Superman: Red Son (2003)
This stand-alone graphic novel asks: What if Superman had landed in the U.S.S.R. instead of the U.S.A.?
Written by Mark Millar (Kick-Ass, Wanted), Red Son was not only a surprising twist on the hero who once stood for “truth, justice, and the America way,” it raised questions of predestination and nature versus nurture. After growing up on a Ukrainian farm instead of the Kansas homestead of the Kents’, an adult Superman emerges as the hero of the Soviet Union in the mid-1950s. Alternate universe versions of Green Lantern, Wonder Woman, and Batman also turn up in the story, each one a recognizable but skewed version of the heroes that comic-book fans know so well.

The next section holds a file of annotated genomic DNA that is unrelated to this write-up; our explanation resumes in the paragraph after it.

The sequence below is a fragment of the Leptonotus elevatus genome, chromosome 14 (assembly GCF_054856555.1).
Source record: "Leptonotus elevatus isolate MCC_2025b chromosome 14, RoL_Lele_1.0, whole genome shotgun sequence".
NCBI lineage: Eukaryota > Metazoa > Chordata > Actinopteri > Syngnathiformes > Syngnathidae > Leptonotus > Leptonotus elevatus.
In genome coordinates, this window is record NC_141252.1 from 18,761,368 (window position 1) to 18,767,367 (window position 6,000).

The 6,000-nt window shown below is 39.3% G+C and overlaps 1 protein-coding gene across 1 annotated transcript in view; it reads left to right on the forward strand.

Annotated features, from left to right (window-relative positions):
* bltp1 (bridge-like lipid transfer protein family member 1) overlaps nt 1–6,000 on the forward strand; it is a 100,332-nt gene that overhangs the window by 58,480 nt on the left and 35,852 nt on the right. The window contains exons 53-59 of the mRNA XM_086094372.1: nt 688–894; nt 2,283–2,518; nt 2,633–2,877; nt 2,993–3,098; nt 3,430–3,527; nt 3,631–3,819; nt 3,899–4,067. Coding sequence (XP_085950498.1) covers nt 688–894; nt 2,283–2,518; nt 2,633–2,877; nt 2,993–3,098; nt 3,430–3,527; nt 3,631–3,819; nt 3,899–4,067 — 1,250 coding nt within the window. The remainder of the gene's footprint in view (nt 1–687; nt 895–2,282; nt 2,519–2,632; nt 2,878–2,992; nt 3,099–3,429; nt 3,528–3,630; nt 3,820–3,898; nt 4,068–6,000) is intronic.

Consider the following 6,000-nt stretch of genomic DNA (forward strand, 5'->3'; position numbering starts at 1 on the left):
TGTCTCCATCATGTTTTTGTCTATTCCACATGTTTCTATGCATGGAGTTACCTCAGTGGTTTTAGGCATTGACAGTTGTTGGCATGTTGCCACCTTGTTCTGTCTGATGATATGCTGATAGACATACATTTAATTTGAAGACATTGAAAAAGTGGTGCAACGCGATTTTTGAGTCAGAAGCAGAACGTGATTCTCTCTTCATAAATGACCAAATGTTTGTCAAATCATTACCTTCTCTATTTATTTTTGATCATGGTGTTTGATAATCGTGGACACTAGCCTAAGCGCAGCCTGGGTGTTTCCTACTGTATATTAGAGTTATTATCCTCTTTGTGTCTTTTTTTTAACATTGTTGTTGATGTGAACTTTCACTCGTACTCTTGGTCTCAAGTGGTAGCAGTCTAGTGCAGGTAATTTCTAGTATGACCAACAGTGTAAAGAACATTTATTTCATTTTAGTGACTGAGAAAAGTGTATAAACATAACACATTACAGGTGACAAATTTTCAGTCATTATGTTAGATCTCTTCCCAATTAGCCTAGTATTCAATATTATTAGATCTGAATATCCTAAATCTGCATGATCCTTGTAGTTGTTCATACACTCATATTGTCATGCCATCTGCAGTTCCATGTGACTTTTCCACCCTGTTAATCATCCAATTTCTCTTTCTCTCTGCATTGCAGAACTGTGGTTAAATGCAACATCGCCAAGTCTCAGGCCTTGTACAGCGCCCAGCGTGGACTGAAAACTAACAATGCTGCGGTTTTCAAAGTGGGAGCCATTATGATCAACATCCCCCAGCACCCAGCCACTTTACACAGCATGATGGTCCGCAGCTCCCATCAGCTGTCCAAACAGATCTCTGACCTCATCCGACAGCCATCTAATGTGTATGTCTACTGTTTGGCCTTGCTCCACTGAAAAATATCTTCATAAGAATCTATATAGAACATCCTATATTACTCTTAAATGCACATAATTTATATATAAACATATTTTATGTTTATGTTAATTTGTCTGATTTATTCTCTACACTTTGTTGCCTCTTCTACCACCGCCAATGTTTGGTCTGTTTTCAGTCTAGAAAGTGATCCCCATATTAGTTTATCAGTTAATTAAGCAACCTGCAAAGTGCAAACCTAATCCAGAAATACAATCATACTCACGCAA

Cavill said he was drawn to this story because it showed innate beliefs and character traits that are separate from however the adopted Kal-El might have been raised. “He’s still doing the right thing it’s just he happens to be somewhere else,” Cavill said.
He still believes he is doing good, although now he’s fighting the Cold War for the Communists.
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